The globe is criss-crossed with borders and boundaries, designating countries and states each with its own culture, identity and regulations. However, these geopolitical borders were created by humans for humans and animals follow their own geography, wonderfully oblivious to the way we have divided up their world. Animals often require different habitats and environmental conditions for mating, breeding and feeding and so migrate between areas in order to find the resources they need. Some migration routes are relatively short, perhaps just between one side of a mountain range to another, but some species will travel for thousands of miles. A wide range of animal groups make such mammoth migrations; including birds, mammals, fish, invertebrates and reptiles. Species which make these epic journeys have adapted to time their movements in response to external and internal cues. External cues include a range of environmental signals; including day length, local climate and availability of food. While internal cues may include body condition or the bodies internal, circadian, rhythms. Once they are underway, animals may navigate with the aid of the sun, stars, magnetic fields, winds, currents and even smell, however, the exact mechanisms remain unknown in many animals. Whether by instinct or learned group experience individuals can follow the same routes and return to ancestral breeding and feeding grounds year on year.
Because of the large distances, the different habitats and the multiple National borders through which they pass, conserving migratory species presents a particular challenge. The first difficulty is tracking species to find out where they actually go. The advent of modern satellite tracking devices has made this a little easier but even then attaching a tag to wild animals, sensitive to human disturbance, is not always straightforward. Even once a migration route is known, countries along that route need to agree shared conservation goals and enact them under their local policies and procedures. If a conservation threat persists at just one step along the way, the species is put in jeopardy so it is imperative that nations work together.
To help facilitate the conservation of migratory species, a number of global platforms exist including the Convention on Migratory Species (CMS), which is an environmental treaty under the umbrella of the United Nations Environment Programme. First signed in Bonn in 1983, this year the Convention celebrates its 35th anniversary. Outside of formal agreements like the CMS, countries work together through a variety of conservation programmes and non-governmental organisations. Conservation initiatives that benefit migratory species include promoting sustainable habitat conservation, policing illegal trade, by-catch prevention and reducing disturbance from marine noise.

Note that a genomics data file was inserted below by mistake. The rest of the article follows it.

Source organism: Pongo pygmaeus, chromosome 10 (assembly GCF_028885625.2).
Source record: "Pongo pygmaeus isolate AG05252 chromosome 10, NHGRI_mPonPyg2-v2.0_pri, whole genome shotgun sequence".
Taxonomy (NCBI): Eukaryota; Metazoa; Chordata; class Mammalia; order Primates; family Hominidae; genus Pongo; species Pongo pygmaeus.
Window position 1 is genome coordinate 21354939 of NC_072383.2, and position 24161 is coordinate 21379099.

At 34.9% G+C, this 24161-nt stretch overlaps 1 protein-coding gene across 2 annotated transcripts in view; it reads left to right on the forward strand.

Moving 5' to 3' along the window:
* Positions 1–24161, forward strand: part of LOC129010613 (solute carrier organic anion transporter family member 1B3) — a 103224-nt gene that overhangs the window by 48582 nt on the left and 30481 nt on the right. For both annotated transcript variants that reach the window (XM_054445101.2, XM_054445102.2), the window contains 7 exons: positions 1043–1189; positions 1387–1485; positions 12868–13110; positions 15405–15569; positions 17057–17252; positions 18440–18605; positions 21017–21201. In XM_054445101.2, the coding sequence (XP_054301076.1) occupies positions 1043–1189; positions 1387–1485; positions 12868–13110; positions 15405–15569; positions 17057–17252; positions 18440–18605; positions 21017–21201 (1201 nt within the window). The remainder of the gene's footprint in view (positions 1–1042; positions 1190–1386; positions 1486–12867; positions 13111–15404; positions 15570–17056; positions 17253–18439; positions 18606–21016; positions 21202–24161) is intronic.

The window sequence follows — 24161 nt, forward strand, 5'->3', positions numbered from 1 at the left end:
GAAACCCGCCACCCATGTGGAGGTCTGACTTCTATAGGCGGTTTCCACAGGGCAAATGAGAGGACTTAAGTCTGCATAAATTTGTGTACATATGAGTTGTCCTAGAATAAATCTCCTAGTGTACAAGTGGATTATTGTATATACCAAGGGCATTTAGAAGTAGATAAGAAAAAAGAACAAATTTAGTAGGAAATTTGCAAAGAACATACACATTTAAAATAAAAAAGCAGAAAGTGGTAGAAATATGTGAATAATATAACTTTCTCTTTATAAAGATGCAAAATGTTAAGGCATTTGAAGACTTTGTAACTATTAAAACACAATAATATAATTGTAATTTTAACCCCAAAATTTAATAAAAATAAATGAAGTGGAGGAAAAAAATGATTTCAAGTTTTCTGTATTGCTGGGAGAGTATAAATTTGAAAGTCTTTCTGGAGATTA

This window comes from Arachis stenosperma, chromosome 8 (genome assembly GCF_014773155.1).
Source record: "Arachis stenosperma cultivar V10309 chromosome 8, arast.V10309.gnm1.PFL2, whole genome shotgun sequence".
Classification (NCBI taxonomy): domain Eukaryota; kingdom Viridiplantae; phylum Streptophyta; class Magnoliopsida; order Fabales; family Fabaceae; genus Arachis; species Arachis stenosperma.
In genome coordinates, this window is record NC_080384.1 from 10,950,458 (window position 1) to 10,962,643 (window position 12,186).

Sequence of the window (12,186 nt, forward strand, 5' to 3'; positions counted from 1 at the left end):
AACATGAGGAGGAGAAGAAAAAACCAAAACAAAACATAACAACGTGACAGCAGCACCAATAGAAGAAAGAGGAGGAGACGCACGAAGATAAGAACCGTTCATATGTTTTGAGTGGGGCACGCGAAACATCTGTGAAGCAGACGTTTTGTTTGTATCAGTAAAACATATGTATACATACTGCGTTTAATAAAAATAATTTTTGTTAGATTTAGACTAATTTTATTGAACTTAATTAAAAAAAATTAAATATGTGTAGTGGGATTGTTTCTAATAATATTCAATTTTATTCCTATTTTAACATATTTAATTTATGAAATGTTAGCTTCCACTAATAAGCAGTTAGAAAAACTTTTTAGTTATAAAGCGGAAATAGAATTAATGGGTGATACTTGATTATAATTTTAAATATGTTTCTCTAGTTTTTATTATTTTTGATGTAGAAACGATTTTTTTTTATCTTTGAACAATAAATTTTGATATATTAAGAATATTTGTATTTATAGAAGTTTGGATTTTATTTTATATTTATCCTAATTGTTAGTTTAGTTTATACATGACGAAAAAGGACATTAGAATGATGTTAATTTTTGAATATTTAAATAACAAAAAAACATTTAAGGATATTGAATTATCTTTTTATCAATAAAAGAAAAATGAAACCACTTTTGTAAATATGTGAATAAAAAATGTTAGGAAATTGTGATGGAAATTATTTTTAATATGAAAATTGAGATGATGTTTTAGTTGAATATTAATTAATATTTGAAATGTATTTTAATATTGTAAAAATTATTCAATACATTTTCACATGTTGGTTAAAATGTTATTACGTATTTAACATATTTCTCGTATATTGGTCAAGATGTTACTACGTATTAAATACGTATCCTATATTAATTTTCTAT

Green Turtle Chelonia mydas
Ascension Island has the second largest nesting population of the green turtle in the entire Atlantic Ocean and the largest nesting population of any marine turtle species in all of the UK Overseas Territories. The long-term population monitoring programme on Ascension shows that since 1977 numbers of nests on Long Beach have increased exponentially from around 1,000 to almost 10,000. This is an encouraging trend indeed, and charts the recovery of the green turtle population following the cessation of harvesting for meat in the 1930s.
The use of satellite-telemetry tags has allowed for the movements of green turtles to be monitored in real-time with GPS signals of their location broadcast to a satellite each time they surface to breathe. It has been established that the green turtles nesting on Ascension migrate from their feeding-grounds off the coast of Brazil every 3-4 years to lay their eggs – a journey that takes approximately 5 - 6 weeks.
Hawksbill Turtle Eretmochelys imbricata
Smaller numbers of critically endangered hawksbill turtles are also found in the nearshore habitats of the Island. Hawksbills have not been recorded nesting on Ascension and from their sizes it seems likely that the individuals found here are sexually immature juveniles.
From 2003-2009 staff from AI Conservation Office and recreational divers captured and tagged around 30 hawksbill turtles to study how long they spend around the Island. So far four of these turtles have been recaptured, with an average time between tagging and recapture of over four years. During this time the turtles had grown an average of about 3 cm per year suggesting that Ascension may serve as developmental habitat for juvenile hawksbills until they move on to their adult foraging and/or nesting sites, likely to be in Brazil or West Africa.
Ascension Island Migratory Species is one of a complimentary suite of stamps being issued in 2018 by British Overseas Territories including British Antarctic Territory, Falkland Islands, South Georgia and South Sandwich Islands and Tristan da Cunha.
4 value issue 65p, 65p, £1.00, £1.00
Designer: Andrew Robinson
Process: Stochastic lithography
Perforation: 13 ¼ x 13 ½ per 2cms
Stamp size: 42 x 28mm
Sheet layout: 20 (2 x 10 Se-tenant pairs)
Release date: 5 December, 2018
Production Co-ordination: Creative Direction (Worldwide) Ltd